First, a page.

Spaced in neat rows around the torus-shaped vacuum vessel at upper, equatorial and lower levels are 44 openings, or ''ports'' with a variety of service functions. From inside the plasma chamber, these access windows resemble the porthole of an airplane, only larger and with a variety of rectangular or trapezoidal shapes. From outside the vessel, the openings are completely hidden behind stub extensions and splice plates, connecting ducts and port stubs—everything needed to create a corridor of connection between the exterior wall of the vacuum vessel and the cryostat approximately six metres away.
"Ports" are the stainless steel structures that extend out from each opening in the vacuum vessel, creating corridors of access to the machine for maintenance, diagnostics, or heating, fuelling, and vacuum pumping systems. They are made of the same ITER-grade austenitic steel as the main sectors and are an integral part of the vacuum vessel confinement and safety boundary.

Like the vacuum vessel sectors, the ports are Safety Important Class components whose manufacturing requires strict quality assurance and close adherence to the nuclear code and regulations. Compliance to safety requirements at all fabrication stages is controlled by the Agreed Notified Body¹ (ANB Vinçotte, Belgium).

The ports will be manufactured and installed in two phases—the 3- to 7-metre-long port stub extensions will be shipped to sector manufacturers and welded directly onto the vacuum vessel sectors, while the second-phase port extensions will be delivered directly to the ITER site and installed after the magnets in the Tokamak assembly pit.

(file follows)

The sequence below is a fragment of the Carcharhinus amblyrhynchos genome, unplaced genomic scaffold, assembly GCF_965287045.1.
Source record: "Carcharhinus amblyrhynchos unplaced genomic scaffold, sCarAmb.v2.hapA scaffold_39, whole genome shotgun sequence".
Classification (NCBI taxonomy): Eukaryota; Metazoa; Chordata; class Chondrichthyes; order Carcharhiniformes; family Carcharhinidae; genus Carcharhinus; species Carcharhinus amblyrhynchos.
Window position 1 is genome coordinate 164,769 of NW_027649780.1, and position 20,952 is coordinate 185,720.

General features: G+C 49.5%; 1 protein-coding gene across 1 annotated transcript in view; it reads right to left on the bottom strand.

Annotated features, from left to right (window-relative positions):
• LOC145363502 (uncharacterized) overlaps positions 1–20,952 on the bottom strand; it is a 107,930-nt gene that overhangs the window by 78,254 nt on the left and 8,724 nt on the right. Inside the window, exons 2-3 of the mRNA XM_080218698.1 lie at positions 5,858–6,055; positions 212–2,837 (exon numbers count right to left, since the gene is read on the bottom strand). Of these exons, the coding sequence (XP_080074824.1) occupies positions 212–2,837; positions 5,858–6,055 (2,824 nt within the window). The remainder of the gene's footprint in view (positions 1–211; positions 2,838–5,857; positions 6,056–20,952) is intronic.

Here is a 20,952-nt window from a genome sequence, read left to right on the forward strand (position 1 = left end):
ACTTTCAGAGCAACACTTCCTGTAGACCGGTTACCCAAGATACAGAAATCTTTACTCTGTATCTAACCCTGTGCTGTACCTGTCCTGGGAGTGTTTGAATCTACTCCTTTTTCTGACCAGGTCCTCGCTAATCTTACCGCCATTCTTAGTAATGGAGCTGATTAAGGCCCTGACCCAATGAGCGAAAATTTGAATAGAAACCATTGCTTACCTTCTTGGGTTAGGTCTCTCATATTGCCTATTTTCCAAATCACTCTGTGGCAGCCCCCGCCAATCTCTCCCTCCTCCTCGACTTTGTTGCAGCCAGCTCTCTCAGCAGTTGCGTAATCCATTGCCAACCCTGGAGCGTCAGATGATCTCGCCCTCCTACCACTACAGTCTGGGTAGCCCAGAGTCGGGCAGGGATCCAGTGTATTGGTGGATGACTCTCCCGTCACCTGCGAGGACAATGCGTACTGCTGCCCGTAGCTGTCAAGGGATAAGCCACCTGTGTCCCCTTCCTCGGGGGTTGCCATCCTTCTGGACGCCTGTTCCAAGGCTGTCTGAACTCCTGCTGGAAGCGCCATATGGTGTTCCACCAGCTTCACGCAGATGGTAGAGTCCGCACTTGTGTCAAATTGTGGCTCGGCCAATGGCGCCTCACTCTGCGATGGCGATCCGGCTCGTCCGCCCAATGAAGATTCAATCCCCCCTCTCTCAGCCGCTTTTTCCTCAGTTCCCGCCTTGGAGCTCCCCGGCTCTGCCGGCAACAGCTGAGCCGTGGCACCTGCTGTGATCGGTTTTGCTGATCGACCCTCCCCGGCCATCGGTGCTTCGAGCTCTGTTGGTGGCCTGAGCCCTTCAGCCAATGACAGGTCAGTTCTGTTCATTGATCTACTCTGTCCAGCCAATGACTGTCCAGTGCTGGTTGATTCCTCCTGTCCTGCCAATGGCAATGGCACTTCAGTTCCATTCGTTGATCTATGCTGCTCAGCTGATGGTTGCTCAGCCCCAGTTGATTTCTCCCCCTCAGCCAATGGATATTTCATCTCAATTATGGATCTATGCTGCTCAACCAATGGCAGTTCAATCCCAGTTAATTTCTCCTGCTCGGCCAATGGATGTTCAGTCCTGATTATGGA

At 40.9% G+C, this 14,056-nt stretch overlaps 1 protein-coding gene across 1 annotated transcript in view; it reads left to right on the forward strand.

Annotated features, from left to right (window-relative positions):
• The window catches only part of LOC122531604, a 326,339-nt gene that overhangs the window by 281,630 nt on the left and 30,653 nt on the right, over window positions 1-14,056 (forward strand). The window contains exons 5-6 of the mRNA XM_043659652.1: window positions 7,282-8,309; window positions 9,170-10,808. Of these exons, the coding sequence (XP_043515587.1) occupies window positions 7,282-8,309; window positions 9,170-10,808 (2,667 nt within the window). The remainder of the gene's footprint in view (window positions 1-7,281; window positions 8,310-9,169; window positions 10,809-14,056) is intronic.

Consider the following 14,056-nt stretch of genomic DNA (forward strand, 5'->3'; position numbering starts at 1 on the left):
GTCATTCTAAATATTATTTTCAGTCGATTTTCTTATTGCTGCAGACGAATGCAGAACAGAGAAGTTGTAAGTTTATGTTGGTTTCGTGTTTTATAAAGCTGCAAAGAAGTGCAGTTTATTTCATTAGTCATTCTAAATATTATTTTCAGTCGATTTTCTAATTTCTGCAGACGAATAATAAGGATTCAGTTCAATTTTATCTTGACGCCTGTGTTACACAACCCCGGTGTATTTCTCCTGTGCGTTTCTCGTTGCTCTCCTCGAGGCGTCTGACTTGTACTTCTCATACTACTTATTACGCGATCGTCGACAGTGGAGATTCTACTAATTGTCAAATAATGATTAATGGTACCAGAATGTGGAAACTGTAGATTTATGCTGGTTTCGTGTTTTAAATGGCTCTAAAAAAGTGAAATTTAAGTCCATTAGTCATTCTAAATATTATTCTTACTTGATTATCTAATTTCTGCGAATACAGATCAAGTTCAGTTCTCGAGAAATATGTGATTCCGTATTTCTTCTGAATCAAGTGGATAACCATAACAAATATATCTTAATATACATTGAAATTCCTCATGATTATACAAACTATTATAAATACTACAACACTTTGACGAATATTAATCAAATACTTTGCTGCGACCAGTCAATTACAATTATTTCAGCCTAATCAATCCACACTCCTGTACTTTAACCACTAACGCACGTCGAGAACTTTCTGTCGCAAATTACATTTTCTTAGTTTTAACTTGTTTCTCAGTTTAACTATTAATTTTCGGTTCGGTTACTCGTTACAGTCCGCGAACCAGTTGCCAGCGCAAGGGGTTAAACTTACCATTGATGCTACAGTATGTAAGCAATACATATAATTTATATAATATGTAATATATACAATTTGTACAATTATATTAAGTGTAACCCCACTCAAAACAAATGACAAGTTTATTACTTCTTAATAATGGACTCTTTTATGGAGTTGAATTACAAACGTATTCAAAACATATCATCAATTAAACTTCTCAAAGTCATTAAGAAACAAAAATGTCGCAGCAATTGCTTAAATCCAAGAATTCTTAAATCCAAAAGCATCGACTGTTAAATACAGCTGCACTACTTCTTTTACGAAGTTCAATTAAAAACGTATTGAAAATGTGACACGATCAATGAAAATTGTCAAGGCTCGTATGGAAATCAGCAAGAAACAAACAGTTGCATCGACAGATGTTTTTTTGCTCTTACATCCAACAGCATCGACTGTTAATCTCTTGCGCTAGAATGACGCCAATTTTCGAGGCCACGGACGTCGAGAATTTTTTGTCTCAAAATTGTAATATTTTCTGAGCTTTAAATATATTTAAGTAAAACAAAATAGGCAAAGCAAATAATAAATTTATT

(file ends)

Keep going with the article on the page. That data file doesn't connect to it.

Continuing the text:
In Russia, the procurement of the 18 upper ports has been underway under the responsibility of main contractor NIIEFA (the Efremov Institute) since the signature of the Procurement Arrangement in 2009. NIIEFA has extensive experience in ITER standards and requirements, having led and coordinated R&D work undertaken by Russian laboratories for the modelling of high-vacuum and high-pressure components, in-vessel plasma-facing components, and the ITER divertor.

In advance of or in parallel to the manufacturing activities, which were launched in 2014, ITER Russia has developed quality assurance documents and had them agreed by the ITER Organization, completed drawings, procured material (over 1,000 tonnes of austenite steel procured in Europe), selected the primary manufacturing contractor (2012), certified welding procedures, and qualified welding and non-destructive testing personnel in accordance with French nuclear regulations. For the fabrication of upper port stub extension #12, more than 250 procedures/documents were prepared by the Russian Domestic Agency and its suppliers.

And there is more: at the completion of each component, factory acceptance tests are carried out by MAN Energy Solutions, with ITER Russia and ITER Organization observers, followed by site acceptance tests in Korea and Europe.

"Being part of the worldwide team to realize ITER has been a challenge as well as an opportunity," says Thomas Schiller, head of Energy & Physics at MAN Energy Solutions. "Engineering and manufacturing such a safety-important component, given the quality and the quantity demanded, has opened a new chapter for MAN ES Deggendorf."

¹An Agreed Notified Body (ANB) is a private company authorized by the French Nuclear Regulator ASN to assess the conformity of components in the pressure equipment category (ESPN).